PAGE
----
BATON ROUGE, LA (WAFB) - Amid the torrential rainfall, thousands came to the Southern University Mini-Dome Friday to pay respect to the life of Alton Sterling.
"It's just hurting in my heart today, because of the fact that all lives are important," said Florence Brister, a member of the Baton Rouge community member.
People began lining up early in the morning for the public visitation. Some were complete strangers, while others were close friends of Sterling.
That includes Darrel Jupiter, who knew Sterling for the past decade. At 4 a.m., Jupiter got a tattoo that read "RIP Alton" as a tribute to his friend.
"If you had a chance to meet him, you would love him," Jupiter said. "He loved his kids. Without him I wouldn't even have my life, he introduced me to my wife. It's like I'm destroyed."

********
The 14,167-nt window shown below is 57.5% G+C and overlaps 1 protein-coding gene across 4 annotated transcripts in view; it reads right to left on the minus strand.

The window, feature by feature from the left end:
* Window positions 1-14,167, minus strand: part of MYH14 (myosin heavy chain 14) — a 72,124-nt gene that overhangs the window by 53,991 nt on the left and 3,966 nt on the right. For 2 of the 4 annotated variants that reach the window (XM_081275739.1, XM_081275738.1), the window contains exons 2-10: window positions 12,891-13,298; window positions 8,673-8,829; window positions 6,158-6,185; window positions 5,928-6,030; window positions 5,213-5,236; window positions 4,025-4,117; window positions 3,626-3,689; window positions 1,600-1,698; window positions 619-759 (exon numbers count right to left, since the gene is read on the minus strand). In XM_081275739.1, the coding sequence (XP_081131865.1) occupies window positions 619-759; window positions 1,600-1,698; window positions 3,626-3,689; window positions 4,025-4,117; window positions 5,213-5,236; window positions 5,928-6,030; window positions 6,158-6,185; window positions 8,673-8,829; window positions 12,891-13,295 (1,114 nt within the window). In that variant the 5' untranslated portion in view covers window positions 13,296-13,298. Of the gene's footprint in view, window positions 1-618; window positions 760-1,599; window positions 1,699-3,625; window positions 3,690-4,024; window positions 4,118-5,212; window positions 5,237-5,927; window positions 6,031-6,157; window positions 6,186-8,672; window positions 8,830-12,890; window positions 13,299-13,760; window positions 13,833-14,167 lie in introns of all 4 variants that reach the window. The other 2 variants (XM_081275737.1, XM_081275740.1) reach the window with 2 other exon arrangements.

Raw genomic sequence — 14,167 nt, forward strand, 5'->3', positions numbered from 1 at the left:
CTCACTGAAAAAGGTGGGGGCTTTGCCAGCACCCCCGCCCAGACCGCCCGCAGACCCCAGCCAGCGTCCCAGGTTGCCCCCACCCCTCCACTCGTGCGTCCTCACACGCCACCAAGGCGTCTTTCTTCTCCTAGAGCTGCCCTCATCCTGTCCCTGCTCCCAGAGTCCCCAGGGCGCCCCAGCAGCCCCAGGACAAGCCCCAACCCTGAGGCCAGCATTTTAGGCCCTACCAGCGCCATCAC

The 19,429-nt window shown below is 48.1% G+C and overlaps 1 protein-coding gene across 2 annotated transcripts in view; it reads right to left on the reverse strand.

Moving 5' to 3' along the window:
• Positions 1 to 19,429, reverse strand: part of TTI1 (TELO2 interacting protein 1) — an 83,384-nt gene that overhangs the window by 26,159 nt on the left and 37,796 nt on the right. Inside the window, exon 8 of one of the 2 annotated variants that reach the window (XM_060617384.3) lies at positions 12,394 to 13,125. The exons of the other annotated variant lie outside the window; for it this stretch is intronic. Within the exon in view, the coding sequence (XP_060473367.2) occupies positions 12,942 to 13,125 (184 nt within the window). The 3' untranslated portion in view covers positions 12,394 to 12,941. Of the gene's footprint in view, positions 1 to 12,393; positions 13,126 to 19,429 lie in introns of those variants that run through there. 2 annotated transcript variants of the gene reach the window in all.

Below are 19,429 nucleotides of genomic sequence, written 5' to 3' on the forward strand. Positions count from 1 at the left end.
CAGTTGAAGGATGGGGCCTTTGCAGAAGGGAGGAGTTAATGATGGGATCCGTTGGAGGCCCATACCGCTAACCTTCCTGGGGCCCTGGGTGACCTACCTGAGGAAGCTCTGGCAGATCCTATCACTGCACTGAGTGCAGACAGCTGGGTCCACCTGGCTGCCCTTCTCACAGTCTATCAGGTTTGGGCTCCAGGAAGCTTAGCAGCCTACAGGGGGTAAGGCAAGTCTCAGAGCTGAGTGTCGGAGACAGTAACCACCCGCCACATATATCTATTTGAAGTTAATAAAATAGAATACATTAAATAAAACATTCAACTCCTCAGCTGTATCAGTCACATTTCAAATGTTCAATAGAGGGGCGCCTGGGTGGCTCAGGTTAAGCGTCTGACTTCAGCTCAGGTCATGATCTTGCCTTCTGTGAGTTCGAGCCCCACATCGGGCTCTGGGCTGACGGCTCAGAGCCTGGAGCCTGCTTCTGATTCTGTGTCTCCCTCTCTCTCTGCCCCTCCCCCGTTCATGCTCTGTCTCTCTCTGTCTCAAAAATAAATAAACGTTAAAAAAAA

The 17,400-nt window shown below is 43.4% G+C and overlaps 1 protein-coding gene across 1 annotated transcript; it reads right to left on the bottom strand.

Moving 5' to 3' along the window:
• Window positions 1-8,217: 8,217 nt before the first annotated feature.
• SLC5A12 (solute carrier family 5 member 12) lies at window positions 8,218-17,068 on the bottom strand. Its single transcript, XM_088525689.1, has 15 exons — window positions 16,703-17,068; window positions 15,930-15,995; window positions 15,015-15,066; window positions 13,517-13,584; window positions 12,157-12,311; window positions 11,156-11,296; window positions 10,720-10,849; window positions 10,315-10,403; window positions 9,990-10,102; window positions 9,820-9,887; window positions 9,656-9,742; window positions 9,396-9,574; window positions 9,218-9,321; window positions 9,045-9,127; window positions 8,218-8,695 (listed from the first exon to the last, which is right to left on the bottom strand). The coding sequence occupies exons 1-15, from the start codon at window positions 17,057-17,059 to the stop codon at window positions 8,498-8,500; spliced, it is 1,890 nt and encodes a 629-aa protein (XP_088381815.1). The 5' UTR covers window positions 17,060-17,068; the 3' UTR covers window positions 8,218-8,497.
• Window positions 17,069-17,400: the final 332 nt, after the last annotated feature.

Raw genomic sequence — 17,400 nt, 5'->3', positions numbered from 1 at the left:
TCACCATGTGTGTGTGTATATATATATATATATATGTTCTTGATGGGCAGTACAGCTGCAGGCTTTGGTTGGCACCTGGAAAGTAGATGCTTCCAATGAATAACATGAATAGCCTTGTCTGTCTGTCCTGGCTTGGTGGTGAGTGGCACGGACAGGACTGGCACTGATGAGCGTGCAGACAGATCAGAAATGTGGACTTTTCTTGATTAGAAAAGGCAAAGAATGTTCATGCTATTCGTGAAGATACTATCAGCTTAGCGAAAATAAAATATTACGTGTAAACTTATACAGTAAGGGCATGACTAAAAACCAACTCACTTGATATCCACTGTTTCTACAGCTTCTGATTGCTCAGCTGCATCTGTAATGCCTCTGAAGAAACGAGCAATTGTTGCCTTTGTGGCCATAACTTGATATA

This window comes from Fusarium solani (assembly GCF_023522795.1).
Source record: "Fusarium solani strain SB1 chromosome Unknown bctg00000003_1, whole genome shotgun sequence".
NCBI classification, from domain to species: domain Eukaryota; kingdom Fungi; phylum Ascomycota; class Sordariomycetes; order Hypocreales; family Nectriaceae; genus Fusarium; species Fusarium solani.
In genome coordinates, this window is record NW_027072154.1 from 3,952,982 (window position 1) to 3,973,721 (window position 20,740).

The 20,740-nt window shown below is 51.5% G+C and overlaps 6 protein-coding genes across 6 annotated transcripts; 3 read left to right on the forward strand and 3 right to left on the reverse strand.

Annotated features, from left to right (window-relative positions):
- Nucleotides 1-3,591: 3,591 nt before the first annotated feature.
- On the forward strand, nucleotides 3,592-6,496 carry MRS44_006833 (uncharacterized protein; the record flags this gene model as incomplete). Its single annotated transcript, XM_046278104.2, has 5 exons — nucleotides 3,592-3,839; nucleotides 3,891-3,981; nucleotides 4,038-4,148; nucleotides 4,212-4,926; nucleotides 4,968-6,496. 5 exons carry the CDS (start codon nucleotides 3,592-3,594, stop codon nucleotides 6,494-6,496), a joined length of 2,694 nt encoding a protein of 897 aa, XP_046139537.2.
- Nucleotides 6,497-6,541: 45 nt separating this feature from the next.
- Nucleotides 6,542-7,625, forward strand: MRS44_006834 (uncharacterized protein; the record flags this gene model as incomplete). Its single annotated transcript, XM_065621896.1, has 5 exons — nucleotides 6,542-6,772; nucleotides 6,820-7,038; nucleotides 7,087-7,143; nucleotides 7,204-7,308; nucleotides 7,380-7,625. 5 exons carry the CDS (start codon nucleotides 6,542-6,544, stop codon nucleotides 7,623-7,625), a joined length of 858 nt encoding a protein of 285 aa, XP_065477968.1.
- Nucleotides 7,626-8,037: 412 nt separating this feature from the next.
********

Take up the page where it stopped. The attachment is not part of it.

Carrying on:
Still, the way Sterling died was on the mind of many. That incident that sparked a week of protest in Baton Rouge and across the country.
"I'm hoping and praying that it doesn't happen again. I'm hoping and praying that everyone is safe. I'm hoping and praying that God comforts the immediate family," said Latoya Lewis, a student in Baton Rouge.
Rep. C. Denise Marcelle, D-Baton Rouge, called for an open dialogue about race and changes to police policies and tactics.
"I want my city to heal, to mend, and I'm certainly praying for this family that this will be peaceful, that we can at some point get back to a whole city because I feel right now we're pretty divided," Marcelle said.
As the funeral service came to a close, many gathered along the street as the casket carrying Sterling rolled out of the Southern Mini-Dome.
"We as a community, we have to come together and stop the violence," Jupiter said.
"I ask Baton Rouge, be 'one' Baton Rouge and stay calm, keep peace," Brister said.
The memorial service came just one week after protests broke out outside of the Baton Rouge Police Department. The family of Sterling has repeatedly called for peace and nonviolence.